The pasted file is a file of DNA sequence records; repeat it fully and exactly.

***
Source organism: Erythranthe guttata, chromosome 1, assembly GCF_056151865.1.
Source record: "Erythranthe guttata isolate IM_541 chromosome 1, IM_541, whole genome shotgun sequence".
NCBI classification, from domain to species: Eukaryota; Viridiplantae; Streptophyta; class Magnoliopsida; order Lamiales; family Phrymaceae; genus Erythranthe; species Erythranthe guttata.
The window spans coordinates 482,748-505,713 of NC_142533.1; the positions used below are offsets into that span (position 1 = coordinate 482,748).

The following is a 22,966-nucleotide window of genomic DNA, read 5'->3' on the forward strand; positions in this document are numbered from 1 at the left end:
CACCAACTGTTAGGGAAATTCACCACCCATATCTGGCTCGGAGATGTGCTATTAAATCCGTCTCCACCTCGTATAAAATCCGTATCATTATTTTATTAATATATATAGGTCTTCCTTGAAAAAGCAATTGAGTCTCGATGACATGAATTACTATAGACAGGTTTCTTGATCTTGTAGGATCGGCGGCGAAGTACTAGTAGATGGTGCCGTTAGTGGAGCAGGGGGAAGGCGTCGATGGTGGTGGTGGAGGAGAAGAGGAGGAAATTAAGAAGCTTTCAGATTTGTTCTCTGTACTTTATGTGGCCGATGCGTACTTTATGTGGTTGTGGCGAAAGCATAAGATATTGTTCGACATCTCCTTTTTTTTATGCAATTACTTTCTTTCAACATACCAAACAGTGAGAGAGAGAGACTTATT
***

Source organism: Erythranthe guttata, chromosome 1, assembly GCF_056151865.1.
Source record: "Erythranthe guttata isolate IM_541 chromosome 1, IM_541, whole genome shotgun sequence".
NCBI classification, from domain to species: Eukaryota; Viridiplantae; Streptophyta; class Magnoliopsida; order Lamiales; family Phrymaceae; genus Erythranthe; species Erythranthe guttata.
The window spans coordinates 482,748-505,713 of NC_142533.1; the positions used below are offsets into that span (position 1 = coordinate 482,748).

The following is a 22,966-nucleotide window of genomic DNA, read 5'->3' on the forward strand; positions in this document are numbered from 1 at the left end:
CACCAACTGTTAGGGAAATTCACCACCCATATCTGGCTCGGAGATGTGCTATTAAATCCGTCTCCACCTCGTATAAAATCCGTATCATTATTTTATTAATATATATAGGTCTTCCTTGAAAAAGCAATTGAGTCTCGATGACATGAATTACTATAGACAGGTTTCTTGATCTTGTAGGATCGGCGGCGAAGTACTAGTAGATGGTGCCGTTAGTGGAGCAGGGGGAAGGCGTCGATGGTGGTGGTGGAGGAGAAGAGGAGGAAATTAAGAAGCTTTCAGATTTGTTCTCTGTACTTTATGTGGCCGATGCGTACTTTATGTGGTTGTGGCGAAAGCATAAGATATTGTTCGACATCTCCTTTTTTTTATGCAATTACTTTCTTTCAACATACCAAACAGTGAGAGAGAGAGACTTATT